At Cornell University's popular summer workshops, teachers spend their days sharpening their skills.
HHMI has funded an outreach program since 2002 in which North Carolina State University partners with an environmental learning center in a poor, rural area in the northeastern part of the state.
At Washington University in St. Louis, freshmen in a special genomics course learn by doing. Working in small teams, they isolated and sequenced the DNA of phages.
Dartmouth College envisions a course that integrates the quantitative and mathematical aspects of chemistry into the study of biological processes, such as those that would be presented in an introductory cell biology course.
William and Mary will use part of its new $1.2 million grant to spread the enthusiasm for authentic research to more students.
Western Michigan will offer 15 research internships for education students the summer before their junior year in areas ranging from neurobiology to nuclear physics.
University of Pittsburgh’s latest HHMI grant will help improve how science is taught and will be used to expand students’ opportunities for mentorship and peer-to-peer support.
To better tailor the premed curriculum to the needs of future physicians, Yale University is developing a cluster of new interdisciplinary courses that devote special focus to the concepts most relevant to medicine.
Rice University's program aims to open students’ eyes to the challenges of global health, and help them use the tools of science and engineering to design solutions that are affordable, effective, and culturally appropriate.
Clemson University wants middle and high school students to think about going to college—and about majoring in science when they get there.
Princeton University—with support from HHMI—offers science teachers a lifeline in the form of two-week summer workshops that help them keep current on the latest science and polish their teaching techniques.
Lehigh's Biosystems Dynamics Summer Institute (BDSI)—a 10-week summer program—places undergraduates, graduate students, and faculty members on interdisciplinary teams to tackle projects such as looking for drugs to treat stress disorders and developing reliable methods to separate cells in the blood for detection of HIV.
A new dual-mentorship program offers students the opportunity to learn from two faculty collaborators from different disciplines—most often a basic scientist and a translational scientist— and how to apply scientific understanding to a practical problem in human health.
The University of North Carolina at Chapel Hill's Carolina Covenant Scholars Program seeks to devise effective strategies to significantly increase diversity in the research community.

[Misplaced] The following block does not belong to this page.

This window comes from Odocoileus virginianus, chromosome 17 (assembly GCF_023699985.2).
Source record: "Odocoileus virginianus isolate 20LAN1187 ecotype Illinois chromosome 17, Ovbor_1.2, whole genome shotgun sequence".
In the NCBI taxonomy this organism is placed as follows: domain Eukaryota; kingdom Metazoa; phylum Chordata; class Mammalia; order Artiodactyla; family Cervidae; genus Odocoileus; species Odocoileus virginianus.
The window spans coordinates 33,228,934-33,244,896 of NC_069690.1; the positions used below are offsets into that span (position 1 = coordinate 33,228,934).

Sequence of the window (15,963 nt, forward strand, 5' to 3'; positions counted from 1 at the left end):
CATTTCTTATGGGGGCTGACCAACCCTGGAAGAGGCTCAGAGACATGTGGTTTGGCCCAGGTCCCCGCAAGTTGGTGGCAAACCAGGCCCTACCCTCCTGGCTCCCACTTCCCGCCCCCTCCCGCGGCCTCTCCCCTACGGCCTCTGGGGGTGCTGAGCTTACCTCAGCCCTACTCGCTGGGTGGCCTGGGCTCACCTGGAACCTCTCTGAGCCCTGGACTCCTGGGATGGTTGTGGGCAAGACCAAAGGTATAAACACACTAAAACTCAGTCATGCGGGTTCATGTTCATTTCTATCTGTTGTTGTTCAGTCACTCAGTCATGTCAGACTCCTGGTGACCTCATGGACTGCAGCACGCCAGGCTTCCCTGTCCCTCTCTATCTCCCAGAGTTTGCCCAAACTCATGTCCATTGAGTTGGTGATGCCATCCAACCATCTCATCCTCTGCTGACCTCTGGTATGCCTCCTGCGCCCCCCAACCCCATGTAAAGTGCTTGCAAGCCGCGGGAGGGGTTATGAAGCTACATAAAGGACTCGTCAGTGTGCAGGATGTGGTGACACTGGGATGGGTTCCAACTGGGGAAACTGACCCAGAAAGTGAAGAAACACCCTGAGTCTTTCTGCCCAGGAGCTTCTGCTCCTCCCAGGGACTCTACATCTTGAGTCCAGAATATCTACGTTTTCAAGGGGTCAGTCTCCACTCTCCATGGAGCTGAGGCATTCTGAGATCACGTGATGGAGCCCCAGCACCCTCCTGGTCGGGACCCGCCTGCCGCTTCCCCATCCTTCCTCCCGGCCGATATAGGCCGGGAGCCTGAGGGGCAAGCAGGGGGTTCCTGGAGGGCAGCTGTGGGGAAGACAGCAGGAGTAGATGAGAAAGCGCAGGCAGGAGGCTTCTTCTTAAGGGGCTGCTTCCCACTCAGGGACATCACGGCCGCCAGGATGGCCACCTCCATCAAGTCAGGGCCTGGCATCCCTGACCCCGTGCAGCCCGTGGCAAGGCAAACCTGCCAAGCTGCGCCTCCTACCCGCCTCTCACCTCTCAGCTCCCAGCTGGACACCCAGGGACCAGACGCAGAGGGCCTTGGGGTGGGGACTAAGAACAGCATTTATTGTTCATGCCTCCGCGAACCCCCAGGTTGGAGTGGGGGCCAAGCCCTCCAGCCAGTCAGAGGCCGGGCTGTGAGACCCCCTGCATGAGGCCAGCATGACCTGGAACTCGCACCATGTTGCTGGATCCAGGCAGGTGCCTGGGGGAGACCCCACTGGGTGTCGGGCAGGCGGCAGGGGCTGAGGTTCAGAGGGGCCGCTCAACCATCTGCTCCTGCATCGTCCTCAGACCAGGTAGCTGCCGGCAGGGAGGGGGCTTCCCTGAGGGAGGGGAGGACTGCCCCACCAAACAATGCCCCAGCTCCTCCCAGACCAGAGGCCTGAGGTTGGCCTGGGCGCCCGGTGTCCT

Virginia Tech is developing a “Scieneering” minor that will unite life sciences with engineering.
Fellows and supporting faculty will discuss effective teaching methods, as well as design and revise educational materials.
With the help of a 2006 HHMI grant, the University of Texas at Austin created year-long Research Streams for freshmen, a program that will grow with the school’s most recent grant.
An undergraduate laboratory class called the “Python Project” teaches students about the python genome.
The California Institute of Technology will use part of a new $1.6 million grant to further empower its students in the classroom and the lab.
HHMI today announced new grants totaling $79 million that will help universities strengthen undergraduate and precollege science education nationwide.
The University of Missouri, Columbia's interdisciplinary program with the renowned University of Missouri School of Journalism will prepare up-and-coming scientists to communicate with—even educate—the public.
With the help of an HHMI grant, Harvard revamped its introductory science curriculum to expose students to a set of interdisciplinary foundation courses.
UMBC's HHMI Scholars Program nurtures students during their vulnerable first and second years and explains science careers to the students’ families.
High school students across New Mexico have conducted basic genetics experiments with the help of New Mexico State University scientists and a mobile lab that travels to a different high school each week.
The Science Literacy Program (SLP), funded by an HHMI grant, will help faculty from four departments—chemistry, physics, biology, and geological sciences—transform the classes they offer to non-science majors.